The IUP Journal of English Studies
(Dis)advantage and the Self-Determining "Other": Intersectional Politics in Zadie Smith's The Embassy of Cambodia

Article Details
Pub. Date : September, 2021
Product Name : The IUP Journal of English Studies
Product Type : Article
Product Code : IJES30921
Author Name : Manasvini Rai*
Availability : YES
Subject/Domain : Arts & Humanities
Download Format : PDF Format
No. of Pages : 10



The Embassy of Cambodia (2013), a notable novella by Zadie Smith, investigates the intersections of (dis)advantage surrounding its main protagonist-an African immigrant woman Fatou, employed as a domestic help in North-West London. The present paper applies theoretical concepts such as "intersectionality" and "the other," across the overlapping realms of race, socioeconomic class, gender, and nationality to the identity of the character Fatou, revealing the interrelated patterns of persecution and rebellion. Theoretical positions are drawn from works by American black feminist bell hooks, Kimberle Crenshaw, Chandra Talpade Mohanty, Linda E Carty, and other theorists. These are correlated with the fictional depictions by Smith of injustices toward black women. Connections are established between the exploitation of working-class black women in the First World and African slave history. hooks's critical works also outline strategies of self-actualization for black women, pertinent for intersectional characters such as Fatou. Individuals and nations at different ends of the spectrum of (dis)advantage are examined in terms of the hierarchies they form. Textual exegesis reveals the individual dynamics of subversion and resistance employed by "the other," that results in not merely survival, but greater personal self-determination.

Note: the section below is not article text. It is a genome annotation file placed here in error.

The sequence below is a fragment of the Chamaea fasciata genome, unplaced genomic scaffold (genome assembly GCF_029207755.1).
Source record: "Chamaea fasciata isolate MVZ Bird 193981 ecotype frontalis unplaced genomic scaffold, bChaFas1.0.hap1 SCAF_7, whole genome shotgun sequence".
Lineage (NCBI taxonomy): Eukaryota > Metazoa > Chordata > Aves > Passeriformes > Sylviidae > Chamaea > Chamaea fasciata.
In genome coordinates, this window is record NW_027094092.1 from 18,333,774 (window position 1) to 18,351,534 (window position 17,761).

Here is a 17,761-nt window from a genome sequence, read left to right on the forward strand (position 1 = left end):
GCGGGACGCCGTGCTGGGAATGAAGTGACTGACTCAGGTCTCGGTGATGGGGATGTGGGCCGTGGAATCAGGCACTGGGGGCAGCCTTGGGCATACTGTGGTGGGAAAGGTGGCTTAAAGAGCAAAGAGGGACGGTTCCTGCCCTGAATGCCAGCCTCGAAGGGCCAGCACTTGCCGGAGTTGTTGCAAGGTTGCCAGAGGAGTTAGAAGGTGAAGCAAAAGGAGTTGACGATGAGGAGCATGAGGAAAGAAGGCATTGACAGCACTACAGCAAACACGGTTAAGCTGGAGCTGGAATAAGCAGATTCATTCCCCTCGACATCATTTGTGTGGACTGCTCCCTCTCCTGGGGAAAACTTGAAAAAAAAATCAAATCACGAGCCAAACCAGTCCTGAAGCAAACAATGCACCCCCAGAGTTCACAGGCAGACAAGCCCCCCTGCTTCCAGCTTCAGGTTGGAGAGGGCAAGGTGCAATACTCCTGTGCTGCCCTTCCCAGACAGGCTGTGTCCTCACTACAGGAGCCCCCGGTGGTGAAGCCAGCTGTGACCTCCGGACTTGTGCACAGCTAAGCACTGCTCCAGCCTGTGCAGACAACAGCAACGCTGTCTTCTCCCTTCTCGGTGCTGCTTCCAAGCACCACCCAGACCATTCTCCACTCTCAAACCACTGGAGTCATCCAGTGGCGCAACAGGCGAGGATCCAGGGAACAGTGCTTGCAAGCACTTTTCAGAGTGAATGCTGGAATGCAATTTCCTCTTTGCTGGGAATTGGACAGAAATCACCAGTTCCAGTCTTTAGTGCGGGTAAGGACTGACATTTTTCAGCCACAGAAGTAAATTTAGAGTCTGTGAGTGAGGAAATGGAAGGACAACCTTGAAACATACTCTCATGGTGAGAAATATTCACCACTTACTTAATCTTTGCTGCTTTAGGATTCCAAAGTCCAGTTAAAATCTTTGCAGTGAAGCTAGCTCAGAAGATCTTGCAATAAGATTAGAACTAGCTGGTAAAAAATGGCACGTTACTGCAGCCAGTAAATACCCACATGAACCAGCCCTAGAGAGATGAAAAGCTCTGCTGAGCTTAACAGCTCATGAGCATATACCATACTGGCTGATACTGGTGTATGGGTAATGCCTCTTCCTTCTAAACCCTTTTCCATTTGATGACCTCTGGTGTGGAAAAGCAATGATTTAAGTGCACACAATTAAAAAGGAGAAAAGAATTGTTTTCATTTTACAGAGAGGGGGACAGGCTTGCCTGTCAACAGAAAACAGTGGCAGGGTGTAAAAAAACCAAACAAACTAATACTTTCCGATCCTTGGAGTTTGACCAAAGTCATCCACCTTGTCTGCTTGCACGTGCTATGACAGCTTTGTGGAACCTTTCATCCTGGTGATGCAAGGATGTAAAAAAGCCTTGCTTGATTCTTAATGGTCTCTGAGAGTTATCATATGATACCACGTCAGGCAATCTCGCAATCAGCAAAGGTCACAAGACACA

The novella The Embassy of Cambodia (2013), by contemporary black British woman writer Zadie Smith, depicts certain discriminatory events and subhuman ordeals in the life of its chief protagonist Fatou, who possesses a multidimensional identity that lies at an "intersection" of multiple socioeconomic qualifiers. The protagonist's identity becomes a location for establishing an "intersectionality" of being. Crenshaw (2020), who coined the